whither all the articles of our faith lead us;

not doubting, but we shall as certainly be fed and refreshed in our souls through the working of the Holy Ghost,

with his body and blood, as we receive the holy bread and wine in remembrance of him.

(I changed the formatting to make the text more easily readable.)

The distribution of the elements followed.  Then prayers of thanksgiving concluded the rite.

The Liturgy:  The Administration of Church Discipline

The Administration of Church Discipline was the third part of the Liturgy.  This part consisted of Excommunication and Readmitting Excommunicated Persons Into the Church of Christ.

The Liturgy:  The Ordination of Church Officers

The fourth section of the Liturgy, the Ordination of Church Officers, contained rites for ordaining ministers, elders, and deacons.

The Liturgy:  Marriage

Section number five of the Liturgy was the Confirmation of a Marriage Before the Church.

The Liturgy:  The Consolation of Sick and Dying Believers

The final section of the Liturgy consisted of verses of scripture For the Consolation of Sick and Dying Believers, arranged topically.  The 1789 book contained the texts, but the 1814 volume just listed the citations.

The Nicene and Athanasian Creeds

Both books ended with the Nicene and Athanasian Creeds.

The Psalter

The Psalter was prominent in the 1789 and 1814 books.  The Psalms of David (1789) did not Christianize the Psalms to the extent The Psalms and Hymns (1814) did.  In 1814 Psalm 21, the Third Part, verse 1, read:

David rejoic’d in God, his strength,

Rais’d to the throne by special grace;

But Christ, the Son appears at length,

Fulfills the triumph and the praise.

The punctuation was slightly different in 1789, as was the use of “f” for “s.”

Then there was the case of Psalm 22.  The 1789 Psalms of David rendered the text mostly in a straight-forward way, without much Christianization.  The 1814 Psalms and Hymns, however, Christianized the text extensively.  Verse 1 of the Second Part read:

Writhing in pain, our Saviour pray’d

With mighty cries and tears:

In that dread hour, his Father heard,

And chas’d away his fears.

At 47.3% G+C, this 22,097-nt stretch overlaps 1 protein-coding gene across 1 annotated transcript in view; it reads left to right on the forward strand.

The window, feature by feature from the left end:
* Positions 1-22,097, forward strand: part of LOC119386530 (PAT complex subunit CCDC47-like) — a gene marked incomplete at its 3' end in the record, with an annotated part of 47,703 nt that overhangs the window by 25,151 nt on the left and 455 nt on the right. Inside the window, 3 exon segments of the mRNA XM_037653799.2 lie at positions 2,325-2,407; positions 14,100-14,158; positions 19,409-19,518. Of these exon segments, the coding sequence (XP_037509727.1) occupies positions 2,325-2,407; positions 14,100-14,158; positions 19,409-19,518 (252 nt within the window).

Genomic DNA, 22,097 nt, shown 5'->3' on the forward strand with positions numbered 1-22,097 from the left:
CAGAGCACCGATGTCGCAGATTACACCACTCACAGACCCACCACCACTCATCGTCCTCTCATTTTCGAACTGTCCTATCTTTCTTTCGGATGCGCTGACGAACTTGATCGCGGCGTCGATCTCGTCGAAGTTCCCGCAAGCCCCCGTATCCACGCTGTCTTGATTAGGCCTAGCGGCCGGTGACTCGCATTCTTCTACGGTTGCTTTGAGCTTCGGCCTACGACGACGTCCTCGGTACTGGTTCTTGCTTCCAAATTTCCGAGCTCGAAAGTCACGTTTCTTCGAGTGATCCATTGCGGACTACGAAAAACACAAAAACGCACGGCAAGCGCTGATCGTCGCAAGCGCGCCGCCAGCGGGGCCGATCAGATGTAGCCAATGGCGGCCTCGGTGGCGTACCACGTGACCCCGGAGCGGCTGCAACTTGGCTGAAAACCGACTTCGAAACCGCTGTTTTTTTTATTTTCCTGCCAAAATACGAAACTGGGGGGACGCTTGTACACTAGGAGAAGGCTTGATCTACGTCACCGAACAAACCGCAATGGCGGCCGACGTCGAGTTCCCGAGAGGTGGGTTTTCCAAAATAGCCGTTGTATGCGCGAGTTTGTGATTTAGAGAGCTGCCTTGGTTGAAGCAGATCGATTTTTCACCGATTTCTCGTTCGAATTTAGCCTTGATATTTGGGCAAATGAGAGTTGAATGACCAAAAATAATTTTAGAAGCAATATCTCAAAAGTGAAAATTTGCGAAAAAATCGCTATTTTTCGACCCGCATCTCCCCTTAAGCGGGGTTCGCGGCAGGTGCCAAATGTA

The 1814 book, unlike its 1789 predecessor, pegged the Psalms to the Heidelberg Catechism.

The Hymns

The Psalms of David (1789) included 100 hymns, but The Psalms and Hymns (1814) had 270.  The latter volume, however, removed 161 hymn and Psalm texts from the repertoire of the Reformed Church in America.  Both books, however, pegged the hymns to the Heidelberg Catechism.  Some of the new hymns expanded the range of funerary hymns, consistent with Livingston’s 1812 funeral liturgy, which replaced the sermon with the singing of hymns, in a break with Dutch Reformed tradition.

Looking Ahead

The 1789-1814 Liturgy fell into widespread disuse during the first half of the nineteenth century, as the denomination moved away from its roots and toward American Evangelicalism.  This fact concerned certain prominent people in the Reformed Church in America.  Their efforts led to the next period of liturgical revision, 1853-18

That is a story for a subsequent post.

IV.  CONCLUSION

As the Reformed Church in America (RCA) adjusted to changing circumstances it moved away from its European Calvinistic roots and in the direction of informal and more individualistic American Evangelicalism.  The denomination bore the stamp of personal Pietism.

++++++++++++++++++++++++++++++++++++++++++++++

BIBLIOGRAPHY OF HARDCOPY SOURCES

Brumm, James Hart, ed.  Liturgy Among the Thorns:  Essays on Worship in the Reformed Church in America.  Grand Rapids, MI:  William B. Eerdmans Publishing Company, 2007.  The Historical Series of the Reformed Church in America, No. 57.

Wainwright, Geoffrey, and Karen B. Westerfield Tucker, eds.  The Oxford History of Christian Worship.  New York, NY:  Oxford University Press, 2006.

Worship the Lord:  The Liturgy of the Reformed Church in America.  Reformed Church Press, 2005.

+++++++++++++++++++++++++++++++++++++++++++++

KENNETH RANDOLPH TAYLOR

MAY 18, 2014 COMMON ERA

THE FIFTH SUNDAY OF EASTER, YEAR A

THE FEAST OF MALTBIE DAVENPORT BABCOCK, U.S. PRESBYTERIAN MINISTER AND HYMN WRITER

THE FEAST OF SAINT ERIK IX OF SWEDEN, KING AND MARTYR

THE FEAST OF SAINT JOHN I, BISHOP OF ROME

THE FEAST OF TAMIHANA TE REUPARAHA, ANGLICAN MISSIONARY

+++++++++++++++++++++++++++++++++++++++++++++